A Plug for Journaling
I was a big journaler in high school and college – in fact I just did a LOT of writing in general. I wrote reams of letters to friends and family and filled a notebook every year with my random thoughts on just about everything (emphasis on boys – especially in high school!!). Then I got married and my writing slacked way off. For one thing, email had just become common and we all quit writing paper letters that go through the mail. We thought it would be easier to email more frequently and more cheaply – but really it just meant that we didn’t write letters any more. Phone calls got a lot cheaper – I quit writing my parents and started calling. And somehow I never seemed to have much to say in a journal. I was lucky to find ten or so entries for year in my notebooks. Tom bought me a really nice journal the first year of our marriage, and I think I finally filled it up eight years or so later.
So, while I still believed in the power of journaling – the ability to think things through in my writing, to preserve memories, to share my deepest beliefs and values – I wasn’t actually doing a lot of journaling. Think of all those funny things that kids say, all those parenting milestones, all those years of working out the business of a marriage – I don’t have many of those things recorded. It’s one of those things I regret about my past – along with all the home videos we never made!
Last year the woman’s group at my church had a meeting on family history. I was asked to teach/talk about ways to do online journaling. I’d never done any online journaling, but I had a month, so I figured I could at least give it a go. I found a number of ways to online journal. The obvious one is blogging – and I’ve done that for awhile, so I could talk about how to set up a simple blog and pros and cons of public vs. private blogging. Then there are a number of sites that are set up specifically to help you record your family history (as opposed to the day-to-day stuff that most of us record in traditional journals). For members of The Church of Jesus Christ of Latter-day Saints there’s a site called LDSJournal that has both a place to record daily journal entries and also has a section with hundreds of questions that you can answer about your past and the significant events in your life. It works equally well for someone who is not a member of this church, but there are question and answer sections that are specifically about church related events. But the type of online journaling that changed my journaling life revolves around a little site called OhLife.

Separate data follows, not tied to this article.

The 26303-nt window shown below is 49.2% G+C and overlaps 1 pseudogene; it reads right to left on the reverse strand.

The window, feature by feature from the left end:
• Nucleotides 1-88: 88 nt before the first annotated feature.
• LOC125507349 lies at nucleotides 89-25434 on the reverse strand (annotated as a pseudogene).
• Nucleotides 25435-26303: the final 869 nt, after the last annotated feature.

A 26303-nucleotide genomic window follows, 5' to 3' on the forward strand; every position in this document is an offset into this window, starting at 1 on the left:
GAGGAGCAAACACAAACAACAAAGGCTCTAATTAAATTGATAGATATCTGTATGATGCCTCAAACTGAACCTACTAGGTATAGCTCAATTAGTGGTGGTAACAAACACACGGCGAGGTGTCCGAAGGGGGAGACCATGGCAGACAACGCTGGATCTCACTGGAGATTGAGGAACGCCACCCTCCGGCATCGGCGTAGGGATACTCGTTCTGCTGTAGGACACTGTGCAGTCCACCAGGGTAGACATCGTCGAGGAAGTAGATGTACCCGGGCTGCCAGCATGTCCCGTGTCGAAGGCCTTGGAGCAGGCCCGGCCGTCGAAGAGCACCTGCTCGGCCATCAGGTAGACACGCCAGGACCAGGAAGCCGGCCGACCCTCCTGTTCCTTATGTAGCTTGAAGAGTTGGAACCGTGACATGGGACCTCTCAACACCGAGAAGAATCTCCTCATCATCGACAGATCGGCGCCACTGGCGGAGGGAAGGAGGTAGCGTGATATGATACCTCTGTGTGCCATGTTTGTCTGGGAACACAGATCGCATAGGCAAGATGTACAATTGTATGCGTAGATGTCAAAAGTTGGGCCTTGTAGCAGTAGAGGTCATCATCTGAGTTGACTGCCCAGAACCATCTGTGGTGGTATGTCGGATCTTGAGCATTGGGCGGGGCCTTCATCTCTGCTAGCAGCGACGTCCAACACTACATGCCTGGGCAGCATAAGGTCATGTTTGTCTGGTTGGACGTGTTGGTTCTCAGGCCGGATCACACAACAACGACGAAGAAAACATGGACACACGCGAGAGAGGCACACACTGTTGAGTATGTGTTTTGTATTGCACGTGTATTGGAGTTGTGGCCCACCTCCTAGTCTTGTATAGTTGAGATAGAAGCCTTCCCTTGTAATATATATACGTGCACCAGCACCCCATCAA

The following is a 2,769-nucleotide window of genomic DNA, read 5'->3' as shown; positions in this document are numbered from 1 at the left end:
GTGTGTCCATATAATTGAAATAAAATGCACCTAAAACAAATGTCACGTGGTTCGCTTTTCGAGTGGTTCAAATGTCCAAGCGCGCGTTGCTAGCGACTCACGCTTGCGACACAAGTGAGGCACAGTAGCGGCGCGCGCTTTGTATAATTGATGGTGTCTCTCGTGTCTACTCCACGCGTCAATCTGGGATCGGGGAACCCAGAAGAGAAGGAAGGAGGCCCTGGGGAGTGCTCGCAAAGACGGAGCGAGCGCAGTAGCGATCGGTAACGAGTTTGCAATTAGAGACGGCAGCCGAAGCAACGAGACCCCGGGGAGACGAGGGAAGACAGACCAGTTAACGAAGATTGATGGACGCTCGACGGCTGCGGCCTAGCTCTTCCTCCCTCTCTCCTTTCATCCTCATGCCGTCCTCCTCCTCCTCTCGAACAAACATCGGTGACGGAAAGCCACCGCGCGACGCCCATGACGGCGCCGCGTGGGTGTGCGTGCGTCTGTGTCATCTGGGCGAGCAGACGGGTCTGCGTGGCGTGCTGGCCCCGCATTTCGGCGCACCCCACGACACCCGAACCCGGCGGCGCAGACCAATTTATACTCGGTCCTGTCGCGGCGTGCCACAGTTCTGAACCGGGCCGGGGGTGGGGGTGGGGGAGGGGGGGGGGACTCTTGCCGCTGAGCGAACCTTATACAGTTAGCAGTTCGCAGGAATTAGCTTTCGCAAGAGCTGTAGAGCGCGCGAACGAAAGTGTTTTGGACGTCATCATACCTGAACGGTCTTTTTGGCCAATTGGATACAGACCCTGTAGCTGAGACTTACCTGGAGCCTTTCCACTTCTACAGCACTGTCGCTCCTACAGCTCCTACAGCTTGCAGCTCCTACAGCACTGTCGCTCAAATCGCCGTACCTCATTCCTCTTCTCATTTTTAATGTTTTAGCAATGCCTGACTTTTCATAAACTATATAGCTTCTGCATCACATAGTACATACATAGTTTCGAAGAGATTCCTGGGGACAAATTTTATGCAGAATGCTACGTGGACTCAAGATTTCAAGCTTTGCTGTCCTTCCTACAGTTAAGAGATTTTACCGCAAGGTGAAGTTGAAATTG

This site doesn’t do a lot of fancy things (though that is changing for premium members). Basically, you sign up and they send you an email either daily or weekly (you choose). It’s the same message everyday – “how was your day?”. You reply with your journal entry for the day/week and send it back. That is all. It shows up in your inbox and stays there until you reply or delete it (which I’m known to do on occasion). All the entries are stored at OhLife (and they are actually in your email “sent” box too – double storage!). You can download a plain text version of your entries at any time.
So, at the end of last year, I downloaded my entries and made myself a little printed journal. It only had about four months of entries – but I was pleased. This year I did the same and made a book three times as thick – awesome sauce! Here’s the finished product.
The picture isn’t great, but I love seeing how all those quick little entries (most of them are five or six sentences) have added up to a real record of my year. Though you can just print the text file as is, I copied it into MSWord, turned my paper to landscape, made two columns, and then formatted the document with Bold for the dates and also cleaned up spelling and punctuation errors (did I mention that I sometimes reply to my emails on my phone??). I added graphics too, because it’s fun – but not essential. Then I cut my paper in half to make a pleasing notebook size and had it bound at the local OfficeMax. I think the days of filling a notebook every year are BACK!